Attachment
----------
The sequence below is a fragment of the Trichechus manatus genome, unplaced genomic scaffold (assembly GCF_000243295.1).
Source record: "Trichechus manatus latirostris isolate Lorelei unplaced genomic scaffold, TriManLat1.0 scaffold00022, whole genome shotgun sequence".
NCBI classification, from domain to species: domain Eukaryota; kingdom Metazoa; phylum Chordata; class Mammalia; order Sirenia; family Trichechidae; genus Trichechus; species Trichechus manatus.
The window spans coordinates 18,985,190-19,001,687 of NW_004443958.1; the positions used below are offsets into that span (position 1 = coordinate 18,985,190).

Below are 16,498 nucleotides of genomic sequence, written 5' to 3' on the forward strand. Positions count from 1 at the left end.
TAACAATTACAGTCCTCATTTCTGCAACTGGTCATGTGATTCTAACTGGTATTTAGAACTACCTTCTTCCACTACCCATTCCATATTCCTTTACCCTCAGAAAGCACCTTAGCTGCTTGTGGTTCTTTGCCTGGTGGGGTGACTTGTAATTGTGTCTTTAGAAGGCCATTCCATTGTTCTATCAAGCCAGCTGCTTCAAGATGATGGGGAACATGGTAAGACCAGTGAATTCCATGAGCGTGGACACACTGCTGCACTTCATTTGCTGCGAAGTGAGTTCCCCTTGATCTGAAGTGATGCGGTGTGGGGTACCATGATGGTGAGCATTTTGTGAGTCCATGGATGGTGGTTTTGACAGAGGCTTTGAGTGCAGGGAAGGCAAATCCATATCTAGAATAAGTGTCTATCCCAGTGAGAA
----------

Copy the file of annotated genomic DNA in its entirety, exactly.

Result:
The sequence below is a fragment of the Trichechus manatus genome, unplaced genomic scaffold (assembly GCF_000243295.1).
Source record: "Trichechus manatus latirostris isolate Lorelei unplaced genomic scaffold, TriManLat1.0 scaffold00022, whole genome shotgun sequence".
NCBI classification, from domain to species: domain Eukaryota; kingdom Metazoa; phylum Chordata; class Mammalia; order Sirenia; family Trichechidae; genus Trichechus; species Trichechus manatus.
The window spans coordinates 18,985,190-19,001,687 of NW_004443958.1; the positions used below are offsets into that span (position 1 = coordinate 18,985,190).

Below are 16,498 nucleotides of genomic sequence, written 5' to 3' on the forward strand. Positions count from 1 at the left end.
TAACAATTACAGTCCTCATTTCTGCAACTGGTCATGTGATTCTAACTGGTATTTAGAACTACCTTCTTCCACTACCCATTCCATATTCCTTTACCCTCAGAAAGCACCTTAGCTGCTTGTGGTTCTTTGCCTGGTGGGGTGACTTGTAATTGTGTCTTTAGAAGGCCATTCCATTGTTCTATCAAGCCAGCTGCTTCAAGATGATGGGGAACATGGTAAGACCAGTGAATTCCATGAGCGTGGACACACTGCTGCACTTCATTTGCTGCGAAGTGAGTTCCCCTTGATCTGAAGTGATGCGGTGTGGGGTACCATGATGGTGAGCATTTTGTGAGTCCATGGATGGTGGTTTTGACAGAGGCTTTGAGTGCAGGGAAGGCAAATCCATATCTAGAATAAGTGTCTATCCCAGTGAGAA